Why can't she just keep her puppy mouth closed?
June 2, 2011 8:05 PM   Subscribe

How do you make a puppy stop chewing on EVERYTHING?

My wife and I adopted a puppy five days ago. She's an adorable two-month-old heeler/corgi mix and we love her to death, but she chews constantly on anything she can reach. She's already chewed the squeakers out of squeaky toys and the stuffing out of her doggie bed and crate bedding; she particularly loves trying to chew the carpet, furniture, table legs, and leaves, rocks and whatever else she can find when we take her outside. Just this morning she chewed on my ear before I could move out of the way, which fortunately only resulted in a little blood and not a trip to the hospital. (We're alright with a little playful nipping, which she usually does, but this crossed the line.)

My wife and I are exasperated. This puppy is destroying all the stuff we bought her and can't afford to replace yet, and she's going to get herself sick or worse from all the inedible junk she's swallowing before we can pull it out of her mouth. Not to mention we want to prevent her from dangerously biting humans when she gets older, before it's too late. What can we possibly do?

We've been to our first obedience class already, which was good but it's clear this is going to take some time. The puppy hasn't even figured out her name yet and is oblivious when we call or scold her. We don't want to hit her, instead going for positive reinforcement with treats for good behavior. But this chewing happens ALL THE TIME. We can't ignore it and we need it to stop ASAP. Please help!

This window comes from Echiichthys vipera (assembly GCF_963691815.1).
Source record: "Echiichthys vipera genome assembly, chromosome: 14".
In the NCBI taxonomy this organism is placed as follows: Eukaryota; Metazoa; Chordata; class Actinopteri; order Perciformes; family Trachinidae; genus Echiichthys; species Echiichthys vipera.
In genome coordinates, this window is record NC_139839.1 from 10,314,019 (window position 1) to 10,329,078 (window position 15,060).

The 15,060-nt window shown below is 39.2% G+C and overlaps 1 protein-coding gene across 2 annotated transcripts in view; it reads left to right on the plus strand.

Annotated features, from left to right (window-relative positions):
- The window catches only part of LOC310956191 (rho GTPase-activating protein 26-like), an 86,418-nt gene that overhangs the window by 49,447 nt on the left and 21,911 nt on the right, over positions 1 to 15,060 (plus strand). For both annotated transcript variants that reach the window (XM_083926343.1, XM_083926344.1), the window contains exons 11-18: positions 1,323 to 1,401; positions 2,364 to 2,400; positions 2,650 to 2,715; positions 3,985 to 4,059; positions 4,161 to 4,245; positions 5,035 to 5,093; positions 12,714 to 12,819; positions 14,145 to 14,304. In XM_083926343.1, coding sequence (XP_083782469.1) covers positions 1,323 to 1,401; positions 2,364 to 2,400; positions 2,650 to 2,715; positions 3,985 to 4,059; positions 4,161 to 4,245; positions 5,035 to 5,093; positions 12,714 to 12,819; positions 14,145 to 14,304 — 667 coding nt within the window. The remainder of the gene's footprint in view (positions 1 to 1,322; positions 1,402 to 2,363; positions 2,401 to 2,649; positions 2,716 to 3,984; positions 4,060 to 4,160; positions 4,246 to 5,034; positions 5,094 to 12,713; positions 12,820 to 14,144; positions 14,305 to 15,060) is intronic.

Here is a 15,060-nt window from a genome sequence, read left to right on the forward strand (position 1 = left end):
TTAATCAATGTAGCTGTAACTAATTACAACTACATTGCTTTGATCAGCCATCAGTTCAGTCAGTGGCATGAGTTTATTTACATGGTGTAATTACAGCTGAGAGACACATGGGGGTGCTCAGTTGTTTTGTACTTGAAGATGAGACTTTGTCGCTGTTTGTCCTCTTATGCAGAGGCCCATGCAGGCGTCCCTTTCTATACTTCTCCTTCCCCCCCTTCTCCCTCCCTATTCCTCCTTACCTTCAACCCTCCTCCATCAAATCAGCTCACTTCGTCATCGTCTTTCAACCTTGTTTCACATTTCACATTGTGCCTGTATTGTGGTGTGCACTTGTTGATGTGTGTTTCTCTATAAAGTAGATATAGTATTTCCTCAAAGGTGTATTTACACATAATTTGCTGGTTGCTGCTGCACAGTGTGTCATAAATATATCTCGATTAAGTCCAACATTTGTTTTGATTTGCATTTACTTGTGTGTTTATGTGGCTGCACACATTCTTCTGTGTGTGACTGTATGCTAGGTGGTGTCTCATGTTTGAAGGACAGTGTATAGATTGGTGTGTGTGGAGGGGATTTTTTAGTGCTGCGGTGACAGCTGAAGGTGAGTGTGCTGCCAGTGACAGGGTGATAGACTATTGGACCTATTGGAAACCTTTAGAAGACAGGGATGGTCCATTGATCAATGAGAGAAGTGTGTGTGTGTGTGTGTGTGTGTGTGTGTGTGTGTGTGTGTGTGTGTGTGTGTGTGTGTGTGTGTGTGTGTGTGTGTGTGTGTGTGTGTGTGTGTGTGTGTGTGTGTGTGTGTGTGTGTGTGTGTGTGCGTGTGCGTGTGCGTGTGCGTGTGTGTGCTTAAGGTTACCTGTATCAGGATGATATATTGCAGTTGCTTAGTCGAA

As I typed this, she was in her crate (a time-out because of the chewing) and still proceeded to furiously shred her bedding in there. I responded by removing it so she's just on the plastic crate floor. No idea if that was good or bad but I couldn't let her keep eating that stuff. Now she's just as excited about trying to chew up the plastic floor. I didn't even think that was possible! I feel like I'm out of ideas to just make her quit already!
posted by The Winsome Parker Lewis to Pets & Animals (36 answers total) 4 users marked this as a favorite
The best method is to wait a few months. I wish I were just kidding, but it really is largely a matter of making sure that, when you aren't right there, she can't reach anything that it's not okay for her to destroy. You will get training tips in this thread, and eventually they will work, but there will be a good amount of time that you just have to ride it out.
posted by Countess Elena at 8:10 PM on June 2, 2011